2. Mozilla Security Community Do a Reddit AMA — if you wanted a list of sharp web security people to follow on Twitter, you could do a lot worse than this.
  3. Probabilistic Programming and Bayesian Methods for Hackers (Github) — An introduction to Bayesian methods + probabilistic programming in data analysis with a computation/understanding-first, mathematics-second point of view. All in pure Python. See also Why Probabilistic Programming Matters and Trends to Watch: Logic and Probabilistic Programming. (via Mike Loukides and Renee DiRestra)
  4. Open Source 3D-Printable Optics Equipment (PLOSone) — This study demonstrates an open-source optical library, which significantly reduces the costs associated with much optical equipment, while also enabling relatively easily adapted customizable designs. The cost reductions in general are over 97%, with some components representing only 1% of the current commercial investment for optical products of similar function. The results of this study make its clear that this method of scientific hardware development enables a much broader audience to participate in optical experimentation both as research and teaching platforms than previous proprietary methods.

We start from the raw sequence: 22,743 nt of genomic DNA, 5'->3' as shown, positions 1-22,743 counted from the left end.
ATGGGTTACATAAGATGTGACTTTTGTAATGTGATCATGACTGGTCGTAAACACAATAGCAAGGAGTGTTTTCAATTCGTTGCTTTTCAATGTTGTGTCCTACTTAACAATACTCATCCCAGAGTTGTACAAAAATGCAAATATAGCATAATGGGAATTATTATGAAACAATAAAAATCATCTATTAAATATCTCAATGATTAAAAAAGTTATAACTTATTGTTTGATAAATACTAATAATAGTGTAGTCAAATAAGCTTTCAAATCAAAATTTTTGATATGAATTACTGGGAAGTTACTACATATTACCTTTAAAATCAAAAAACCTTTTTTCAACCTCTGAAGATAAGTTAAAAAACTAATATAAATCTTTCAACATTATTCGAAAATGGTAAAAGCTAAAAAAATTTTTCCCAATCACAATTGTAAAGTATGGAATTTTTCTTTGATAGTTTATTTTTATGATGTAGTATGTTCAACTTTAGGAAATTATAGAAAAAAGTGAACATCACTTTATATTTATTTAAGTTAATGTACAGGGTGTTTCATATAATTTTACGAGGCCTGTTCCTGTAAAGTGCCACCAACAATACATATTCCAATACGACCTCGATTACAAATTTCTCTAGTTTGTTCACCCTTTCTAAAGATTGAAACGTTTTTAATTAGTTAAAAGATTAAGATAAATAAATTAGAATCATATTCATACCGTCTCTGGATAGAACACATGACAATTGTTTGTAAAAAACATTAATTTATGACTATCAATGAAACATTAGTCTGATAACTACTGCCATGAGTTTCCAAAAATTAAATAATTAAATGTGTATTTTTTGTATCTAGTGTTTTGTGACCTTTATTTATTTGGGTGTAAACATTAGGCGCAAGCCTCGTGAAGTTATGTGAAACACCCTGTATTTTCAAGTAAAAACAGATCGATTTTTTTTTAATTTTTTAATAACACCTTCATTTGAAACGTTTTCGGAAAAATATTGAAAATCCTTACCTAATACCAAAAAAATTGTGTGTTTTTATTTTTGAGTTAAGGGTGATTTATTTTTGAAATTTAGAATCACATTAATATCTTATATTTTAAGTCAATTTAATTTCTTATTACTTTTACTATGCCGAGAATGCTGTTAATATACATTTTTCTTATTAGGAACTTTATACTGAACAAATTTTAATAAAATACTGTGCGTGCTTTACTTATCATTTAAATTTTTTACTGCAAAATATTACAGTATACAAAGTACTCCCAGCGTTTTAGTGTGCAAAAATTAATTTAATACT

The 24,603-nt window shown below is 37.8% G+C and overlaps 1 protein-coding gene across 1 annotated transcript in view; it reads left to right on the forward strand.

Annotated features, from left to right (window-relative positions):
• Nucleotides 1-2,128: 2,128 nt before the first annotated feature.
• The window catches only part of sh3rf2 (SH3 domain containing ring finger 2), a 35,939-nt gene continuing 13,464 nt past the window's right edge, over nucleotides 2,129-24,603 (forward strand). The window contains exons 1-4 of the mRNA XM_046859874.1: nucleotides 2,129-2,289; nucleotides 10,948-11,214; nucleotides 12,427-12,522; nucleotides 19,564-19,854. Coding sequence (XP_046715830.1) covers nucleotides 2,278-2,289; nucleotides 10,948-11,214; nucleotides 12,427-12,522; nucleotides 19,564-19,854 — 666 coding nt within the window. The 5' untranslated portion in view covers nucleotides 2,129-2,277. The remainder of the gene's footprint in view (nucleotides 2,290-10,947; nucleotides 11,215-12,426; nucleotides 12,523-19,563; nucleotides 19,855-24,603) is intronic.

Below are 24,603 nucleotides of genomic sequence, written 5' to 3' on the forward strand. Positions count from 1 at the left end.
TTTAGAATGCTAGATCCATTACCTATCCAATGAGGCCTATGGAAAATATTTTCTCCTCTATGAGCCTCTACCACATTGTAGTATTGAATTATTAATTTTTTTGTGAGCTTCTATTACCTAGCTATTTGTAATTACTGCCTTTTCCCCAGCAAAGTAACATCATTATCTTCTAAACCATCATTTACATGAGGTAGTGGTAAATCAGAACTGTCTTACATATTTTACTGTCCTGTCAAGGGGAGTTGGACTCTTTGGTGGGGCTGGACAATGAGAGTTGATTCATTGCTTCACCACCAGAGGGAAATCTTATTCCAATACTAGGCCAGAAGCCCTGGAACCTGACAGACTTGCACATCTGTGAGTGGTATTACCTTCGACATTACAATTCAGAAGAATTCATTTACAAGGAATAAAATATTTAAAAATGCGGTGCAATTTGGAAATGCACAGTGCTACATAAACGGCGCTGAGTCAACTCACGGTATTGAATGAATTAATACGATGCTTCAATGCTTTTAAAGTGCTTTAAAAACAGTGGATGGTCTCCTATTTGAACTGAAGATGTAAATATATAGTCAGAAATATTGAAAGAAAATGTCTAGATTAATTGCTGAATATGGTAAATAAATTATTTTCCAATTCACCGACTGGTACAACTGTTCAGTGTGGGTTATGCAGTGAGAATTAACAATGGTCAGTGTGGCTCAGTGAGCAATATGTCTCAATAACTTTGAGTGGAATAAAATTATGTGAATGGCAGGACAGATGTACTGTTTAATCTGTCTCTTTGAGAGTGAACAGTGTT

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GraphChi: Graph analytics over billions of edges using your laptop

A disk-based, single-node, graph analytics system that scales to massive graphs

GraphChi is a spinoff project of GraphLab, an open source, distributed, in-memory software system for analytics and machine-learning.

Designed specifically to run on a single computer with limited memory1 (DRAM), since its release a few months ago GraphChi has been used to analyze graphs with billions of edges. Running on a single machine means deployment and debugging are simpler. In addition it is no longer necessary to find (optimal) graph partitions that minimize communication between compute nodes – the starting point for many distributed graph computations.

The stated goal of GraphChi is to “Compute on graphs with billions of edges, in a reasonable time, on a single PC.” One way to define “reasonable amount of computation time” is to compare against the results produced by other graph processing systems. That’s exactly what GraphChi’s creators did in a recent paper. They found that GraphChi compared favorably to graph analytics packages such as Pegasus and Stanford GPS. While GraphChi was 2-3X slower2 in some cases, it is easier to deploy, easier to debug, and way more energy efficient. Read more…